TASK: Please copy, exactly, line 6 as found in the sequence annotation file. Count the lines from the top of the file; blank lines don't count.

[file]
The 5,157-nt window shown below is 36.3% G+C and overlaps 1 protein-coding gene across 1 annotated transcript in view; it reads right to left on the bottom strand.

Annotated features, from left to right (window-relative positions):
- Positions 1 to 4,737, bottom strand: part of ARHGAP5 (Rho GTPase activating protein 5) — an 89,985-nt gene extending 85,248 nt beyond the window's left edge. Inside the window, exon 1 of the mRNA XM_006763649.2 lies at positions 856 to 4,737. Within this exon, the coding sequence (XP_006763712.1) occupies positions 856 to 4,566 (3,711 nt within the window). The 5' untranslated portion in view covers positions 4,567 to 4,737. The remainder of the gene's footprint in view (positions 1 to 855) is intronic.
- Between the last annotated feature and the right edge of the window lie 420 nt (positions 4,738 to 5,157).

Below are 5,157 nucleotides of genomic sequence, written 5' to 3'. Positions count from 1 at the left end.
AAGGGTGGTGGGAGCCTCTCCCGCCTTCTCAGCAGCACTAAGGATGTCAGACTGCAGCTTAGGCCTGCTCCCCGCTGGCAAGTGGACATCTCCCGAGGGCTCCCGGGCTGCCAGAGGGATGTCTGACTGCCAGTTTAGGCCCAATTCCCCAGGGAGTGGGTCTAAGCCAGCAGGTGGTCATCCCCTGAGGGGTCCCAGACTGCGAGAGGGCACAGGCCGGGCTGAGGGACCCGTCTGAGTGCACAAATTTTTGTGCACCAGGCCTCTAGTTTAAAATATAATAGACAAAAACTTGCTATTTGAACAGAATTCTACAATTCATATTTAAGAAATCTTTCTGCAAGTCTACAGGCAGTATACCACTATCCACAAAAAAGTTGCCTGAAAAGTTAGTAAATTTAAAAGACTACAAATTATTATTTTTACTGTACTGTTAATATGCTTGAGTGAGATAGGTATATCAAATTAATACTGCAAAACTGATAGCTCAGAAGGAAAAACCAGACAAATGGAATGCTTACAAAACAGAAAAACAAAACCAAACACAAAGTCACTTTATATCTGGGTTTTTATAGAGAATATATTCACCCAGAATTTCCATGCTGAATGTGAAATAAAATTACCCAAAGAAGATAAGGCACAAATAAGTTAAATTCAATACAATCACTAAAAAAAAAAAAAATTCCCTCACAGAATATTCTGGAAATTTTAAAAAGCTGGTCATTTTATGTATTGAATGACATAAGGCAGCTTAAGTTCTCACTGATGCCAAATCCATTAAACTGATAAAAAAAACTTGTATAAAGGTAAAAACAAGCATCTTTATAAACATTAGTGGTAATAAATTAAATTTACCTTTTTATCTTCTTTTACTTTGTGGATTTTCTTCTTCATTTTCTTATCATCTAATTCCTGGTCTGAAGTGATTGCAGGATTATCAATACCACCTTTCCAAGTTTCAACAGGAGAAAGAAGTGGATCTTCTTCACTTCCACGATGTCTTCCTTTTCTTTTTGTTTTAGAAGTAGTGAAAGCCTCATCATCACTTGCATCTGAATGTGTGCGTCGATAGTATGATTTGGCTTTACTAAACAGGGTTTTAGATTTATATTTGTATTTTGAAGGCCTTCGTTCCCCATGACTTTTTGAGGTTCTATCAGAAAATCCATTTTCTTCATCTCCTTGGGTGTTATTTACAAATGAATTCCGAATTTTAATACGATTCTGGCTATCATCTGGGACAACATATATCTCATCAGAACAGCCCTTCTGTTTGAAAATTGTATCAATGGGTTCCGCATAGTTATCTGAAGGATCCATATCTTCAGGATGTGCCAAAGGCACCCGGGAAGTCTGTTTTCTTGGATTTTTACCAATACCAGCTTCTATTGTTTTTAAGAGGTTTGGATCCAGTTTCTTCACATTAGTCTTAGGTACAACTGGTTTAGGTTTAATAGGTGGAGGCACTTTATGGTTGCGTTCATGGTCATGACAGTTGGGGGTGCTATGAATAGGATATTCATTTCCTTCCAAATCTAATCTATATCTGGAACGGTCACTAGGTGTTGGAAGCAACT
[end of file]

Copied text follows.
AAGGGTGGTGGGAGCCTCTCCCGCCTTCTCAGCAGCACTAAGGATGTCAGACTGCAGCTTAGGCCTGCTCCCCGCTGGCAAGTGGACATCTCCCGAGGGCTCCCGGGCTGCCAGAGGGATGTCTGACTGCCAGTTTAGGCCCAATTCCCCAGGGAGTGGGTCTAAGCCAGCAGGTGGTCATCCCCTGAGGGGTCCCAGACTGCGAGAGGGCACAGGCCGGGCTGAGGGACCCGTCTGAGTGCACAAATTTTTGTGCACCAGGCCTCTAGTTTAAAATATAATAGACAAAAACTTGCTATTTGAACAGAATTCTACAATTCATATTTAAGAAATCTTTCTGCAAGTCTACAGGCAGTATACCACTATCCACAAAAAAGTTGCCTGAAAAGTTAGTAAATTTAAAAGACTACAAATTATTATTTTTACTGTACTGTTAATATGCTTGAGTGAGATAGGTATATCAAATTAATACTGCAAAACTGATAGCTCAGAAGGAAAAACCAGACAAATGGAATGCTTACAAAACAGAAAAACAAAACCAAACACAAAGTCACTTTATATCTGGGTTTTTATAGAGAATATATTCACCCAGAATTTCCATGCTGAATGTGAAATAAAATTACCCAAAGAAGATAAGGCACAAATAAGTTAAATTCAATACAATCACTAAAAAAAAAAAAAATTCCCTCACAGAATATTCTGGAAATTTTAAAAAGCTGGTCATTTTATGTATTGAATGACATAAGGCAGCTTAAGTTCTCACTGATGCCAAATCCATTAAACTGATAAAAAAAACTTGTATAAAGGTAAAAACAAGCATCTTTATAAACATTAGTGGTAATAAATTAAATTTACCTTTTTATCTTCTTTTACTTTGTGGATTTTCTTCTTCATTTTCTTATCATCTAATTCCTGGTCTGAAGTGATTGCAGGATTATCAATACCACCTTTCCAAGTTTCAACAGGAGAAAGAAGTGGATCTTCTTCACTTCCACGATGTCTTCCTTTTCTTTTTGTTTTAGAAGTAGTGAAAGCCTCATCATCACTTGCATCTGAATGTGTGCGTCGATAGTATGATTTGGCTTTACTAAACAGGGTTTTAGATTTATATTTGTATTTTGAAGGCCTTCGTTCCCCATGACTTTTTGAGGTTCTATCAGAAAATCCATTTTCTTCATCTCCTTGGGTGTTATTTACAAATGAATTCCGAATTTTAATACGATTCTGGCTATCATCTGGGACAACATATATCTCATCAGAACAGCCCTTCTGTTTGAAAATTGTATCAATGGGTTCCGCATAGTTATCTGAAGGATCCATATCTTCAGGATGTGCCAAAGGCACCCGGGAAGTCTGTTTTCTTGGATTTTTACCAATACCAGCTTCTATTGTTTTTAAGAGGTTTGGATCCAGTTTCTTCACATTAGTCTTAGGTACAACTGGTTTAGGTTTAATAGGTGGAGGCACTTTATGGTTGCGTTCATGGTCATGACAGTTGGGGGTGCTATGAATAGGATATTCATTTCCTTCCAAATCTAATCTATATCTGGAACGGTCACTAGGTGTTGGAAGCAACT